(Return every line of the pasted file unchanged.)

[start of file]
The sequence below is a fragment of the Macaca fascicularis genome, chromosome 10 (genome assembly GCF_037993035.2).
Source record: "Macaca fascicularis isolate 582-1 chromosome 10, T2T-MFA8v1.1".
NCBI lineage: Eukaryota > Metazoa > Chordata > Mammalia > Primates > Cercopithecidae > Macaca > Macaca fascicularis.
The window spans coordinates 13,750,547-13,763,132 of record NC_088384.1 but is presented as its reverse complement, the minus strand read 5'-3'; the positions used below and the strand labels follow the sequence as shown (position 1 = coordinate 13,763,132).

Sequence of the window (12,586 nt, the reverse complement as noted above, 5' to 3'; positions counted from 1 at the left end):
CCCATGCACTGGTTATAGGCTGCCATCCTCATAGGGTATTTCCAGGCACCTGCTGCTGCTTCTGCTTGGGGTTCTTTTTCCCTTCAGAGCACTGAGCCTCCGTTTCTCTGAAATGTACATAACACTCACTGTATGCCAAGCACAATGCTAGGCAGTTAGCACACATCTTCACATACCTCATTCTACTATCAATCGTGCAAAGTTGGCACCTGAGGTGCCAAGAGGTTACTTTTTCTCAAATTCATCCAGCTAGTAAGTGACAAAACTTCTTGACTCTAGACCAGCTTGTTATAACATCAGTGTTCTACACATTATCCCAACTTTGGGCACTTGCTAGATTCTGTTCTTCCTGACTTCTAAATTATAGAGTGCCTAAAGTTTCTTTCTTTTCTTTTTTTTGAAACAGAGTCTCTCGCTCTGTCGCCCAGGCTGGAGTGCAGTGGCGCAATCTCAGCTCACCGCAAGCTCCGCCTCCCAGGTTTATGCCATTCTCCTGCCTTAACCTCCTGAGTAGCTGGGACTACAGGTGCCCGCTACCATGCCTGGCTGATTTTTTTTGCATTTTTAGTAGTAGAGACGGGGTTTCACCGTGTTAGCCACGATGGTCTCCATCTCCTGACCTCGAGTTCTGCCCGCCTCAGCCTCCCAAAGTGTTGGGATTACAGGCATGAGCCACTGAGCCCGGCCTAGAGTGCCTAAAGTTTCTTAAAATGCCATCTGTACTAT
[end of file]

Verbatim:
The sequence below is a fragment of the Macaca fascicularis genome, chromosome 10 (genome assembly GCF_037993035.2).
Source record: "Macaca fascicularis isolate 582-1 chromosome 10, T2T-MFA8v1.1".
NCBI lineage: Eukaryota > Metazoa > Chordata > Mammalia > Primates > Cercopithecidae > Macaca > Macaca fascicularis.
The window spans coordinates 13,750,547-13,763,132 of record NC_088384.1 but is presented as its reverse complement, the minus strand read 5'-3'; the positions used below and the strand labels follow the sequence as shown (position 1 = coordinate 13,763,132).

Sequence of the window (12,586 nt, the reverse complement as noted above, 5' to 3'; positions counted from 1 at the left end):
CCCATGCACTGGTTATAGGCTGCCATCCTCATAGGGTATTTCCAGGCACCTGCTGCTGCTTCTGCTTGGGGTTCTTTTTCCCTTCAGAGCACTGAGCCTCCGTTTCTCTGAAATGTACATAACACTCACTGTATGCCAAGCACAATGCTAGGCAGTTAGCACACATCTTCACATACCTCATTCTACTATCAATCGTGCAAAGTTGGCACCTGAGGTGCCAAGAGGTTACTTTTTCTCAAATTCATCCAGCTAGTAAGTGACAAAACTTCTTGACTCTAGACCAGCTTGTTATAACATCAGTGTTCTACACATTATCCCAACTTTGGGCACTTGCTAGATTCTGTTCTTCCTGACTTCTAAATTATAGAGTGCCTAAAGTTTCTTTCTTTTCTTTTTTTTGAAACAGAGTCTCTCGCTCTGTCGCCCAGGCTGGAGTGCAGTGGCGCAATCTCAGCTCACCGCAAGCTCCGCCTCCCAGGTTTATGCCATTCTCCTGCCTTAACCTCCTGAGTAGCTGGGACTACAGGTGCCCGCTACCATGCCTGGCTGATTTTTTTTGCATTTTTAGTAGTAGAGACGGGGTTTCACCGTGTTAGCCACGATGGTCTCCATCTCCTGACCTCGAGTTCTGCCCGCCTCAGCCTCCCAAAGTGTTGGGATTACAGGCATGAGCCACTGAGCCCGGCCTAGAGTGCCTAAAGTTTCTTAAAATGCCATCTGTACTAT